When grin­ners are winners


In the tele­vi­sion de­bate phase of the elec­tion, any­one hop­ing for old-school pol­icy anal­y­sis can prob­a­bly pack up and go home right now.

In­stead of of­fer­ing relief from celebrity pol­i­tics, tele­vi­sion de­bates dou­ble down on it. It’s what they do. Is Jacinda Ardern too nice to gov­ern? Is Bill English smil­ing be­cause he’s a nice guy, or be­cause he’s been schooled to smile and look peppy, re­gard­less of what he’s say­ing? He­len Clark de­vel­oped a sim­i­larly un­nerv­ing ten­dency to smile mid-sen­tence, re­gard­less of what she was say­ing.

Con­tent tends to go out the win­dow when suc­cess is judged by sound­bites and the de­gree of poise ex­hib­ited at the podium. In the process, the ap­par­ent dis­junct be­tween an al­legedly ‘‘strong’’ econ­omy and an econ­omy that seems un­able to de­liver wage gains to most of us – let alone size­able or sus­tain­able gains in pro­duc­tiv­ity – re­mains largely un­ex­plored.

To be fair, some of this skit­tish­ness about en­gag­ing in meaty ex­changes re­flects the de­lib­er­ate tac­tics of the can­di­dates them­selves. Since Ardern’s as­cent to the lead­er­ship, Labour has cho­sen to pur­sue a sin­gle-mind­edly pos­i­tive ap­proach that in­volves talk­ing straight past the gov­ern­ment. In­stead, it has been seek­ing to en­gage with the pub­lic’s as­pi­ra­tions for some­thing other than the sta­tus quo.

Sim­i­larly, Na­tional has cho­sen not to at­tack Ardern di­rectly – lest this should alien­ate a pub­lic that plainly likes Ardern per­son­ally, what­ever they think of the poli­cies of the party she leads. In that re­spect, the at­tacks on Labour pol­icy as ‘‘vague’’ and ‘‘con­fused’’ have been an at­tempt to dis­rupt Ardern’s re­lent­less pos­i­tiv­ity, and draw her into con­flict. Thus far, Ardern has de­clined to be drawn.

Amid this spar­ring, gen­der is a ma­jor, un­spo­ken el­e­ment. It al­ways is, when fe­male lead­ers are in­volved. Re­gard­less of her com­pe­tence, Clark was sub­jected to stereo­typ­ing over her deep voice, her child­less­ness. If any­thing, Ardern has been re­verse stereo­typed, as be­ing ex­ces­sively fem­i­nine. For years, her youth­ful at­trac­tive­ness was equated with be­ing a pol­icy light­weight. Of late, her in­ten­tions about hav­ing chil­dren have also been queried, in ways unimag­in­able for a male politi­cian.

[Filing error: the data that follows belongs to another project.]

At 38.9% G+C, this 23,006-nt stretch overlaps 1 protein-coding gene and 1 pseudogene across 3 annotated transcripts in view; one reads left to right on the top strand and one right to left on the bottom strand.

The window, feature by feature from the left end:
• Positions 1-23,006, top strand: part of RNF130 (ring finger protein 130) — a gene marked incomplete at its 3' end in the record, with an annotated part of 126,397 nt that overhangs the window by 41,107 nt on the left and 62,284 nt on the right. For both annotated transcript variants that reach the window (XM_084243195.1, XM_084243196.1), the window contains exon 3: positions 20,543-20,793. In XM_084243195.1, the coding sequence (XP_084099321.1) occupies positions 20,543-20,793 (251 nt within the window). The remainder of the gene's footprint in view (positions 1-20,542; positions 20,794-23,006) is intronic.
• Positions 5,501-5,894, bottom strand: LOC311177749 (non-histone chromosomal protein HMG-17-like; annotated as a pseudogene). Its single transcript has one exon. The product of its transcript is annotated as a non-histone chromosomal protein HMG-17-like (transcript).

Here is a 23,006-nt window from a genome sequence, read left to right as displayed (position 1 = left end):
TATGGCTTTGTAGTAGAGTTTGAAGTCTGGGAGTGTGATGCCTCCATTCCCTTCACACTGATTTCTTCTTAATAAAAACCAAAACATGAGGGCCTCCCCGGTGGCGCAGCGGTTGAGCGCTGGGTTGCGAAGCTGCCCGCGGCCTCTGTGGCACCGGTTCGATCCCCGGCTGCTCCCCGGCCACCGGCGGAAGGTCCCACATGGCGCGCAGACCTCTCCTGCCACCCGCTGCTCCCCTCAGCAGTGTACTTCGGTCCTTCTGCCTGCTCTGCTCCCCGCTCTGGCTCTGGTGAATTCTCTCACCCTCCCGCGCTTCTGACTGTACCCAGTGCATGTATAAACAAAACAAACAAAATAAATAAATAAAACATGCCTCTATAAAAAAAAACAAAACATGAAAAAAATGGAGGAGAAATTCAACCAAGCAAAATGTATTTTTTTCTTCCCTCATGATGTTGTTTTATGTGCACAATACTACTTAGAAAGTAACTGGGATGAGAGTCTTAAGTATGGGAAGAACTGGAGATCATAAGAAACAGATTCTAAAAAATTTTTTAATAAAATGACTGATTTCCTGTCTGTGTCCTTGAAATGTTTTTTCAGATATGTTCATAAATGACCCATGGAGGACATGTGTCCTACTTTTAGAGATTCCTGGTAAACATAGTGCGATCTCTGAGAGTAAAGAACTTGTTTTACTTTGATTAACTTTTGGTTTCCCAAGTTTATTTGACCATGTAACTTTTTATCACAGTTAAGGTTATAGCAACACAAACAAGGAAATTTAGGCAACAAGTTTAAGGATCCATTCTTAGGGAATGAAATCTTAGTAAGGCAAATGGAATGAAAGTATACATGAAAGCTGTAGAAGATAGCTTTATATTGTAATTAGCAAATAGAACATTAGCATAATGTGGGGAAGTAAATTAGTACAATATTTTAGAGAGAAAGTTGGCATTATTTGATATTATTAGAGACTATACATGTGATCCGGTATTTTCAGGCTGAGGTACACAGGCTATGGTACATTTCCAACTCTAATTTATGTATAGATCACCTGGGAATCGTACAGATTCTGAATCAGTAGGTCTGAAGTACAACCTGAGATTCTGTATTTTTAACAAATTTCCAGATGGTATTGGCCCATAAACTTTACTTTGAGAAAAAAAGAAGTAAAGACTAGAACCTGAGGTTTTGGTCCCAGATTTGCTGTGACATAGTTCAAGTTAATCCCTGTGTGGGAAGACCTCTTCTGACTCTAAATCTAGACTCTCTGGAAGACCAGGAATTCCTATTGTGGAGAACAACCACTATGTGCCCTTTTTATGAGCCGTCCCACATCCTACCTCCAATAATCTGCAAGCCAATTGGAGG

Dur­ing last week’s first tele­vi­sion de­bate, gen­der ex­pec­ta­tions were also ev­i­dent. No­tably, in English’s mansplain­ing of the econ­omy to Ardern, and in mod­er­a­tor Mike Hosk­ing’s tol­er­ance of long, uninterrupted state­ments by English and his greater will­ing­ness to in­ter­rupt and talk over Ardern. Women can ex­pect no less, given how read­ily they’re deemed to be talk­ing too much.

In sum, gen­der stereo­types also work against sub­stan­tive de­bates about pol­icy. Yet this is risky ter­ri­tory for Na­tional, as it tries to de­fend its voter base. Tra­di­tion­ally, mes­sages about a strong econ­omy have al­ways res­onated with male vot­ers on the cen­tre-right. Equally, Ardern’s mes­sages on so­cial di­vi­sions and the en­vi­ron­ment – af­ford­able hous­ing, river qual­ity, cli­mate change, op­por­tu­nity – ad­dress what have al­ways been greater con­cerns for women vot­ers.

Cur­rently, women on the cen­tre-right are one of Labour’s main tar­gets. How those women re­spond to Ardern may well de­cide the elec­tion out­come.

Briefly, John Key bridged the gap Na­tional pre­vi­ously had among women vot­ers. Ardern is open­ing that gap up again, and Na­tional will need to be care­ful about how it frames its at­tacks on her cred­i­bil­ity.

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